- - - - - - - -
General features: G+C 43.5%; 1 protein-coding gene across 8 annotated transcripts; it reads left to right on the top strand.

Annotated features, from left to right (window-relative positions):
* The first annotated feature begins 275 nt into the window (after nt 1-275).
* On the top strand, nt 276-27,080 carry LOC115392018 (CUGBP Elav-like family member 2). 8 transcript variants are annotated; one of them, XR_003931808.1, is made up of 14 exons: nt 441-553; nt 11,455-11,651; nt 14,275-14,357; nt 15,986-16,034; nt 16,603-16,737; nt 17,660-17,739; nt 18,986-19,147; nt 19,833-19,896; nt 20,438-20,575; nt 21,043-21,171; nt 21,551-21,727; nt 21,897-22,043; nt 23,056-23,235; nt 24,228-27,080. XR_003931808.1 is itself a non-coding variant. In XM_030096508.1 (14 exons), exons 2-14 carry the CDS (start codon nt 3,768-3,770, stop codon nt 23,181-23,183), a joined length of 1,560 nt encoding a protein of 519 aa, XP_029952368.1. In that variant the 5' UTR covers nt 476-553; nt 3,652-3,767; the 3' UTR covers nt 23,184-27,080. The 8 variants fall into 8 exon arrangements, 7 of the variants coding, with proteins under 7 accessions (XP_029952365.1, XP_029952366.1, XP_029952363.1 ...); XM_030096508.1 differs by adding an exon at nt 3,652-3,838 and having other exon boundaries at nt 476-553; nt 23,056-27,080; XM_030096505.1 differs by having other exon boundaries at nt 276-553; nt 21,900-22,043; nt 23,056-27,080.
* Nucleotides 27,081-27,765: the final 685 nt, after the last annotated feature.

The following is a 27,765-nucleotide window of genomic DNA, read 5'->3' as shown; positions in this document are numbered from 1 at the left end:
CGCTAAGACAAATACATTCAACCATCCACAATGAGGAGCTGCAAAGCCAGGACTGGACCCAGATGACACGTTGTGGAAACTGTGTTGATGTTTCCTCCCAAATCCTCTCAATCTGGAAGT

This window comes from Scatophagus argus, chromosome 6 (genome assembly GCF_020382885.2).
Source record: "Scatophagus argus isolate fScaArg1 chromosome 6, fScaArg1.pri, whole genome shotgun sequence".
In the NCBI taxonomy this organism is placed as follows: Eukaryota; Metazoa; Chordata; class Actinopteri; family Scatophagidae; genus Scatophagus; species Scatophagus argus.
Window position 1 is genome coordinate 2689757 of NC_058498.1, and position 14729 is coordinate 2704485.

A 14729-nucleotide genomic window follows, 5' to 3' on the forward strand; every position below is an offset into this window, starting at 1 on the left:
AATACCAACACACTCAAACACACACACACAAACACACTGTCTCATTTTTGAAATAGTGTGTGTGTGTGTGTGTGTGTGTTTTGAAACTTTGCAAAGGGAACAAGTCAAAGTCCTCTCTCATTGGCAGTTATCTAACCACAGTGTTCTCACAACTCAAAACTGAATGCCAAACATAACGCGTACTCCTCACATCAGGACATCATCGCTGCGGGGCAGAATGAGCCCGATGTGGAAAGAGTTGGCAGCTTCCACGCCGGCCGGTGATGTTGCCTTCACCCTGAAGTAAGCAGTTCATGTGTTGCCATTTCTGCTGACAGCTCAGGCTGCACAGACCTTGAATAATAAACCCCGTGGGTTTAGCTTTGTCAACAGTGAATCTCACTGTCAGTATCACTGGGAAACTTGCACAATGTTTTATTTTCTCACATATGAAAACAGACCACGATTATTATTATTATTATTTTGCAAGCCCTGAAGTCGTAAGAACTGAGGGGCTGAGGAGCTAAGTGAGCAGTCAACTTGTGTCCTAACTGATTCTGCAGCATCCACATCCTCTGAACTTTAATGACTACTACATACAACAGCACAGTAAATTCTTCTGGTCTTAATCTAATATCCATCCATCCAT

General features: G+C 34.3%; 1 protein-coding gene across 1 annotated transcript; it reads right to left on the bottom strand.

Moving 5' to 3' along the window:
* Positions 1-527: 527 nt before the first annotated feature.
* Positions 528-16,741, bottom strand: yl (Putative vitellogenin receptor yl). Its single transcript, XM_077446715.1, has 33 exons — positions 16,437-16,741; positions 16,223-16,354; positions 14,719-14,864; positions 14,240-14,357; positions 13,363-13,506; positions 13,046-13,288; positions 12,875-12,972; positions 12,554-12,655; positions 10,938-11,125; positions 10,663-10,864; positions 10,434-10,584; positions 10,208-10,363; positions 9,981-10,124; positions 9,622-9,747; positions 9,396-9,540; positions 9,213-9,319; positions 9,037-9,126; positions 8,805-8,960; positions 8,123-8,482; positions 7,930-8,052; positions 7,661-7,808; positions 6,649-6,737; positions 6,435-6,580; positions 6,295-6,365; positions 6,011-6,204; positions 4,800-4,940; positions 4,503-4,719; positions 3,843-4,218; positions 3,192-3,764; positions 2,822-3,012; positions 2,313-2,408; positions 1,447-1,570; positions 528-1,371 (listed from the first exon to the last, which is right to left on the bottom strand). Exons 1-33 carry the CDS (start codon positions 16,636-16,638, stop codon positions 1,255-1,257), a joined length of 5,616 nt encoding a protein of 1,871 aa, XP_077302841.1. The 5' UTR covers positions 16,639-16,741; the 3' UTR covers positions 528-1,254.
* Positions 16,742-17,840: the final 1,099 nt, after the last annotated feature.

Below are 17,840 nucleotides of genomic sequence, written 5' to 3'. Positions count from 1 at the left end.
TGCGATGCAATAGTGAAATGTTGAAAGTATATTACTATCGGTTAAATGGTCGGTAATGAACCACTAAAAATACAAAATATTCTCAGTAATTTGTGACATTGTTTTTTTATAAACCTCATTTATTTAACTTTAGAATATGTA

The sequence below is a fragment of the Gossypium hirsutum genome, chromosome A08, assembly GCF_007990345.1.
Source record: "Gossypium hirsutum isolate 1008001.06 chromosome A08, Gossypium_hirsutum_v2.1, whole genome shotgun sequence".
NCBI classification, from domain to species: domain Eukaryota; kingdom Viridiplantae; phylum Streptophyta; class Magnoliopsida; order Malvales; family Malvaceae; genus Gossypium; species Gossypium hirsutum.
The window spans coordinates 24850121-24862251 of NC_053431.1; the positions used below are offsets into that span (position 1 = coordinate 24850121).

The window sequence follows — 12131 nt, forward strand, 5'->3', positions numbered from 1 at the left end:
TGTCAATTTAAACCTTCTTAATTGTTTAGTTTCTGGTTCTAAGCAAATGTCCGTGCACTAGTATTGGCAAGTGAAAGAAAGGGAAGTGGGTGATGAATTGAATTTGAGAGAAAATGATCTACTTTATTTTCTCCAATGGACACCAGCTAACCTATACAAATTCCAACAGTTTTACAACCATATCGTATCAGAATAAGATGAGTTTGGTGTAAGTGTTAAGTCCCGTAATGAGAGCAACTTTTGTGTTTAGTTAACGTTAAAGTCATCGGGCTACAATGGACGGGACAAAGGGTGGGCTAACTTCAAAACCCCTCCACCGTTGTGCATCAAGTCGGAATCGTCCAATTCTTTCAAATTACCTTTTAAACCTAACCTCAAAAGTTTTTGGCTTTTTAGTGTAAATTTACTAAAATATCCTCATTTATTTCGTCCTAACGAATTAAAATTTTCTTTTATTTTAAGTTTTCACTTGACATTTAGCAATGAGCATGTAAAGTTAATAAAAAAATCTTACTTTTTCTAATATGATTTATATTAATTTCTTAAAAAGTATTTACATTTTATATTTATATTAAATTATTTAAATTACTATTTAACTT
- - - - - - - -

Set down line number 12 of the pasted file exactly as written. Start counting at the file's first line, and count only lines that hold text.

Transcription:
A 14729-nucleotide genomic window follows, 5' to 3' on the forward strand; every position below is an offset into this window, starting at 1 on the left: